This article was published first in pagina12.com.ar on April 3. Translated by Michael Otto.
The National Constitutional Assembly (ANC) issued Tuesday night [April 2] a constitutional decree that “authorizes the prosecution of citizen deputy Juan Guaidó” in application of Article 200 of the Constitution. The text was read by the president of the Assembly, Diosdado Cabello, in response to a request from the Supreme Court of Justice (TSJ) which had asked the ANC to lift Guaidó’s parliamentary immunity.
The decision implies that the investigation of Guaidó’s culpability will continue via the normal legal system. In January, the Public Prosecutor’s Office, with the authorization of the Supreme Court of Justice, opened an investigation into “violent acts in the country, pronouncements by foreign governments and the freezing of assets of the republic, which would imply the commission of serious crimes that threaten the constitutional order.” With the lifting of parliamentary protection, the process will continue through the Supreme Court of Justice.
To understand why the request was made to the ANC and not to the National Assembly (AN), as dictated by Article 200, it is necessary to remember that the AN has been in contempt since 2016 — due to the refusal to reopen the elections of three fraudulently elected deputies — and has not respected decisions taken by the judiciary. Several powers have thus been assumed by the ANC, made up of 537 members elected on July 30, 2017, with powers framed in the provisions of Article 349 of the Constitution that grant a higher rank than the power so constituted in the AN, which is currently subordinated to the mandates of the ANC.
The removal of parliamentary immunity opens up a whole new political scenario. Threats of retaliation announced by U.S. government spokespeople in the face of Guaidó’s possible arrest have been repeated since he proclaimed himself president on Jan. 23. Marco Rubio, Republican senator from Florida, one of the main promoters of the attempt to overthrow Nicolás Maduro, tweeted Tuesday afternoon that “any attempt to kidnap Guaidó must be considered a coup d’état by all nations that recognize him as the legitimate interim president of Venezuela.”
Guaidó’s response, speaking to the media after learning of the ANC’s decision, was to ignore the legality of the decision, as well as that of the Supreme Court of Justice. He replied with a reaffirmation of his will to continue with his plan: “If they want to move forward, let them do it and suffer the consequences. What is the political price to pay for a regime that kidnaps a president in charge?” he asserted, describing the “regime” as “desperate,” and that if he were arrested, it would constitute a coup d’état.
He called on his followers to remain in the streets, to summon forces for Saturday, April 6, the day on which the “Exercise Operation Freedom” will be staged, and to set in motion the “organized strategic mega-protest.” Thus far he has not given any details about how the so-called operation will be implemented, although he had already announced that [his forces] would create “freedom and aid committees” that would spawn “freedom cells” without providing any explanation.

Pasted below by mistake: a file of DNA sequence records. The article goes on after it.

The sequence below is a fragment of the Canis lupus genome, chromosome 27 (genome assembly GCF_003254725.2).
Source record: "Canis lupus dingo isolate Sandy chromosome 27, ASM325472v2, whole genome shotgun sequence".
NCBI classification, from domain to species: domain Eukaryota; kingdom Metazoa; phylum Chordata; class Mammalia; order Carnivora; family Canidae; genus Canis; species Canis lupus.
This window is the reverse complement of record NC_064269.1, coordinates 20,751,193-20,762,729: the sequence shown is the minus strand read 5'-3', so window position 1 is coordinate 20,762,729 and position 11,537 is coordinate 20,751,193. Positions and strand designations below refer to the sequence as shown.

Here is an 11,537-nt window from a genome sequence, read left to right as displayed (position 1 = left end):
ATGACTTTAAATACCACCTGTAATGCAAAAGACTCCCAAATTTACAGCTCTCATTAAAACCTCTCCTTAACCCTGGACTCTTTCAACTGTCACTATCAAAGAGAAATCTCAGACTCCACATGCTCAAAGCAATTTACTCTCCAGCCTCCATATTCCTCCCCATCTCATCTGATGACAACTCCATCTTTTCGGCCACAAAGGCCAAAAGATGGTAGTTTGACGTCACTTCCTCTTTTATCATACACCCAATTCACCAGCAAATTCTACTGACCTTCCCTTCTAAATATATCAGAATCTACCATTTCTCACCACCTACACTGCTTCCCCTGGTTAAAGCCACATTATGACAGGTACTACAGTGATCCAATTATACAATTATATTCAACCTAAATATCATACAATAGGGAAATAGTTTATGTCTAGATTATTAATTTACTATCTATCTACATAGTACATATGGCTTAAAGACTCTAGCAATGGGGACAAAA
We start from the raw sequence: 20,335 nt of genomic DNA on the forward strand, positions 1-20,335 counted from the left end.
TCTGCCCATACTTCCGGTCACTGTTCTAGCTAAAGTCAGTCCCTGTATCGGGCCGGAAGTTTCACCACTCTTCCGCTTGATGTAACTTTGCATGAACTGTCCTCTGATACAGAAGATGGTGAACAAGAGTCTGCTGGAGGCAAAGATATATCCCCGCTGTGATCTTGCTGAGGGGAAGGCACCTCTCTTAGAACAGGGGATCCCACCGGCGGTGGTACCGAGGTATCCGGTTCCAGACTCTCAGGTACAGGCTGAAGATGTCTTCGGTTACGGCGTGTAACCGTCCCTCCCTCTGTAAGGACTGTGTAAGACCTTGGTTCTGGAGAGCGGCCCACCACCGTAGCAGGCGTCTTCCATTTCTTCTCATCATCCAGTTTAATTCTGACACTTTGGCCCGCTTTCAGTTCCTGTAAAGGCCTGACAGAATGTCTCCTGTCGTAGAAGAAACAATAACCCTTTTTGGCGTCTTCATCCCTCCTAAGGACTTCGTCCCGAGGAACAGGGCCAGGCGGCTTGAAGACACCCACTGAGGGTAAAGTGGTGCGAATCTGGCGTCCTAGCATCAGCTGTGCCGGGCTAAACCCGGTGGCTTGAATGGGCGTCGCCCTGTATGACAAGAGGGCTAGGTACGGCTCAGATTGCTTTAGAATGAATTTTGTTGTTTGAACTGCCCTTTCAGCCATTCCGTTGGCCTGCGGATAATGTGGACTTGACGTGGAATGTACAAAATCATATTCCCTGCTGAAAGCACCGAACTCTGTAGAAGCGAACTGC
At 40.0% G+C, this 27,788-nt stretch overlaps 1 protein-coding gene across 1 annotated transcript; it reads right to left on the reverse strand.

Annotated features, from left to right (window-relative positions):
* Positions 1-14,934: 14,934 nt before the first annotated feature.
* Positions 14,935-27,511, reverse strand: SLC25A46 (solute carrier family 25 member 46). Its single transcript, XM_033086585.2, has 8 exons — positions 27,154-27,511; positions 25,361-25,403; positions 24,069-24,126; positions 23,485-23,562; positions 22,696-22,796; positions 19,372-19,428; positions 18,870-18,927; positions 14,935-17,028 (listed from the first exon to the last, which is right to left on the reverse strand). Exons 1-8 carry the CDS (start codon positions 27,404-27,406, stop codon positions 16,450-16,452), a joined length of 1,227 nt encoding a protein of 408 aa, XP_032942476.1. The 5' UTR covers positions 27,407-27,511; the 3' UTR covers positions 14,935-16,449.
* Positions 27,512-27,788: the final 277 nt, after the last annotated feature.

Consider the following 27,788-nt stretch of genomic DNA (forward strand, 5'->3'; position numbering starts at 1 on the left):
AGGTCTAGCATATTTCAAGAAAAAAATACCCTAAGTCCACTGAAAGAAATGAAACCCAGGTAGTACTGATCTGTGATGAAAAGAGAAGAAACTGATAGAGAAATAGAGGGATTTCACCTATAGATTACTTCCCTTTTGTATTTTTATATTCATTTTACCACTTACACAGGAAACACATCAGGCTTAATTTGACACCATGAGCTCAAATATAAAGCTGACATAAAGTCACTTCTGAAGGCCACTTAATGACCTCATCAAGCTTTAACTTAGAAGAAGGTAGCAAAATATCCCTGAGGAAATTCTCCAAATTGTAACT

The decision of the ANC marked a political moment of stagnation and reversal for Guaidó’s process of consolidation. His calls for mobilizations have not been able to reach higher levels of intensity, despite the narrative that he claims to represent 90 percent of society. He has not been able to develop new initiatives that would allow for a breakthrough to change the balance of power. His latest unsuccessful moves were focused on trying to promote and profit from unrest provoked by the blackouts and the subsequent lack of water — for which the government holds him responsible. Guaidó’s public agenda only has Saturday’s action for a roadmap.
The very real possibility of Guaidó being arrested would be a true test of his national support: Would it trigger a massive mobilization as he predicts? Or, on the contrary, would he fail to gain any more support than he has from his own social base that feels at least partly deceived because he hasn’t kept his promises to immediately [replace Maduro]?
And also and above all his international backers: What will Donald Trump’s administration be willing to do when faced with the possible lack of national support? Will they take one more step? Their ambiguous rhetoric, which blows hot and cold with threats to intervene militarily or not, would have to be clarified.
The debate in the ANC — which is composed of pro-Chávez deputies because the opposition did not [run candidates] in the July 30, 2017, elections — considered two central issues: justice and national and international politics. In the first case, the need not to permit impunity, owing to the gravity of events spearheaded by Guaidó. In the second case, the relationship of forces: the timing of the attempted coup at home, as well as the dynamic in the international arena.
The latter has escalated in particular with the presence of the Russian Federation, which has carried out diplomatic actions and military cooperation with the Venezuelan government. A high official of the U.S. Department of State has suggested that the U.S. will make that point at the NATO meeting to be held this week [April 2-4] in Washington.
During the next few days, and particularly on Saturday, April 6, it will become clear what real capacity Guaidó has for a mobilized response. In this regard, it’s always important to remember two things: First, there is a publicly announced plan and another one prepared in the shadows, which involves armed groups, mercenaries, and has a schematic of military escalation. Second, it is sectors in Trump’s government and in the deep North American state that direct the strategy and finance the actions.